24 de julho é a festa de Xochipilli , deus asteca do prazer. Seu nome significa " flor Príncipe " ou mesmo " Criança de flor " . Ele é uma divindade da criatividade , das artes , música, dança , celebração e prazer. O seu principal objectivo é o de nos ajudar a relaxar , relaxar e voltar de tirar a vida muito a sério. Xochipilli também é o protetor e padroeiro dos homossexuais e prostitutas do sexo masculino e suas estátuas foram esculpidas com flores e plantas psicoativas. Suas ofertas são flores e seu símbolo é um pingente em forma de lágrima trabalhada a partir de madrepérola.

24 de julio es la fiesta de Xochipilli , dios azteca de placer. Su nombre significa " Príncipe de la flor" o incluso " Niño de flor " . Él es una deidad de la creatividad , las artes , la música , la danza , la celebración y el placer. Su objetivo principal es ayudar a relajarse , descansar y un paso atrás de tomar la vida demasiado en serio . Xochipili es también el protector y patrono de los homosexuales y prostitutas masculinas y sus estatuas fueron talladas con flores y plantas psicoactivas . Sus ofertas son las flores y su símbolo es un colgante en forma de lágrima elaborado a partir de Nácar .


Sunday, July 23, 2017

A TURNING POINT OF CIVILIZATION
WHEN HADRIAN BANNED CIRCUMCISION



A turning point in Western Civilization was when Emperor Hadrian banned circumcision in a crackdown on radical Jews … in effect, banning Judaism.

As far as we know from the historical record, the land of the pharaohs pioneered circumcision … which is where the Hebrew slaves first encountered the practice and where they presumably adopted it. 

The earliest reference to the procedure dates back to around 2400 BC. A bas-relief in the ancient tomb of the nobleman Ankhmahon at Saqqara depicts a series of medical scenes, including a flint-knife circumcision and a surgeon explaining, "The ointment is to make it painless," likely referring to some form of topical analeptic.

Ancient Egyptian circumcisions were not done in infancy, but instead marked the transition from boyhood to adulthood, just as they do in Islam.

The Greeks saw the Egyptian tradition as rather bizarre.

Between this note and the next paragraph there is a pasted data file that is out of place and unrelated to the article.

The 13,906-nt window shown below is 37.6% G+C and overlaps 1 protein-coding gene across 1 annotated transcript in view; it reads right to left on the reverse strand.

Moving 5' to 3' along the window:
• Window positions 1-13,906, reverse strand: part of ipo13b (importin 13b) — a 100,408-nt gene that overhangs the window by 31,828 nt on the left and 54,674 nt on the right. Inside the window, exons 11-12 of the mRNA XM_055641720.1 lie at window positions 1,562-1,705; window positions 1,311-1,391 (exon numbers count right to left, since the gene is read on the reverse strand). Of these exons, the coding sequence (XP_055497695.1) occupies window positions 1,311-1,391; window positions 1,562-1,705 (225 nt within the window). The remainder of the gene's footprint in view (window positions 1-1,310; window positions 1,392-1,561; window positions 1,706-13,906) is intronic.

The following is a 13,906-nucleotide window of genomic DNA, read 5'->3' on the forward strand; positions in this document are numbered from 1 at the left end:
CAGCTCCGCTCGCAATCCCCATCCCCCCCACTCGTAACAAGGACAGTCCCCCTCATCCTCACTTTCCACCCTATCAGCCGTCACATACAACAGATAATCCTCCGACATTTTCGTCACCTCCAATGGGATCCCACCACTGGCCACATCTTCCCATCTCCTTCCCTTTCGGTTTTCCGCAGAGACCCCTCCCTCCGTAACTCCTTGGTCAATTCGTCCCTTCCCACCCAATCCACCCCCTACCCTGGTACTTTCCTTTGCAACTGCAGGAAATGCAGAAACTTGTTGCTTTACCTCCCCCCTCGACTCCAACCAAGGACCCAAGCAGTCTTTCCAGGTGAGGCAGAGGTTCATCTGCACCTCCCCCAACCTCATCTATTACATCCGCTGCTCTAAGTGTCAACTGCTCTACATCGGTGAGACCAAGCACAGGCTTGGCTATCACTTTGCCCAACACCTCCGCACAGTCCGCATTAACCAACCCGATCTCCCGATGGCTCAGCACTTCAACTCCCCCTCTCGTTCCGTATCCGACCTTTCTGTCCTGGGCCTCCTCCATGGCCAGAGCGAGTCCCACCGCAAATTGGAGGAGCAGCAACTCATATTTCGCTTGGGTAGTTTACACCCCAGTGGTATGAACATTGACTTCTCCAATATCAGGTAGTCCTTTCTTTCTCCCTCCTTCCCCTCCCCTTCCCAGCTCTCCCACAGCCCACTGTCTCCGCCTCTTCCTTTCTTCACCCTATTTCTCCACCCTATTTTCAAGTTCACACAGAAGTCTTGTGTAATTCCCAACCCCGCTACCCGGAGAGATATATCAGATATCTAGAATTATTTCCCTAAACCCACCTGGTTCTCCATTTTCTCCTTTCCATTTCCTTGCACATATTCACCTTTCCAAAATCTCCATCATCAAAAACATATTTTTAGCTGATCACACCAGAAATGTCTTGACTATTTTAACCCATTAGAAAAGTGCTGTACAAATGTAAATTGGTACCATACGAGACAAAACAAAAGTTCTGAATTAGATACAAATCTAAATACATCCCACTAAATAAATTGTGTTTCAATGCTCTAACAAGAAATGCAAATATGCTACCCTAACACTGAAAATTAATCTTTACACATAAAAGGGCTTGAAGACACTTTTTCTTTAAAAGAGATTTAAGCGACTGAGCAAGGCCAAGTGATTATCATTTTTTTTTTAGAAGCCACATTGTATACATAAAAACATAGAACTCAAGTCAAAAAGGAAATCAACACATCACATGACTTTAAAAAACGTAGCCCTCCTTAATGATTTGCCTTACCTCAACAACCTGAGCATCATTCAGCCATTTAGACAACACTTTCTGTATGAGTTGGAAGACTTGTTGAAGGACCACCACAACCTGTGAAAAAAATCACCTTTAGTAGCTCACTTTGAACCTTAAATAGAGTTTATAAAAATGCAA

In the 5th Century BC, Herodotus made his opinion known in his work "The History of Herodotus."

"They practice circumcision for the sake of cleanliness," he wrote of the Egyptians, "considering it better to be cleanly than comely."


However, Egyptologists believe circumcision had a ritual meaning to promote virility instead of being a hygienic practice as traditionally has been thought.

This explains better the meaning of the presence of this scene in the dignitary’s tomb, if it refers to himself or to his children, but doesn’t explain the meaning of the dialogue written in hieroglyphs.

The practitioner squatting on the floor on the left tells his assistant, who’s holding the patient’s arms: “Hold him firm, fast, don’t let him fall.”

He answers: “I’ll do as you want.”

On the right, instead, the patient says: “Rub it well, to make it efficacious,” and the physician answers: “I’ll make it painless, pleasant.”

These last sentences let us suppose that the object in the physician’s hands, on the right, had an anesthetic use. Perhaps it was a tube of ointment.

Others say it looks more like a knife or other tool for removing the foreskin.

Saturday, July 22, 2017

HADRIAN ALIGNED TEMPLE OF ANTINOUS
TO CATCH DAWN RAYS ON THIS DATE



HADRIAN designed the Antinous Mortuary Temple at his Villa outside Rome so that the rays of the rising sun would illuminate the inner sanctum on the Egyptian festival of the Nile Inundation, according to a US research team.

The new findings come on the heels of studies by other researchers showing that Emperor Hadrian, a skilled architect and astronomer/astrologer in his own right, aligned the Pantheon and the observatory at his Villa to the Solstices.

The new findings are the first indicating a celestial configuration for the Mortuary Temple of Antinous at Hadrian's Villa.

Archaeo-astronomers at Ball State University in the United States say the mystery-shrouded temple, called the ANTINOEION, was aligned so that the first rays of the rising sun would illuminate the East Face of the OBELISK OF ANTINOUS, which would then cast a shadow across a monolithic statue of Antinous-Osiris deep in the inner sanctum of the temple.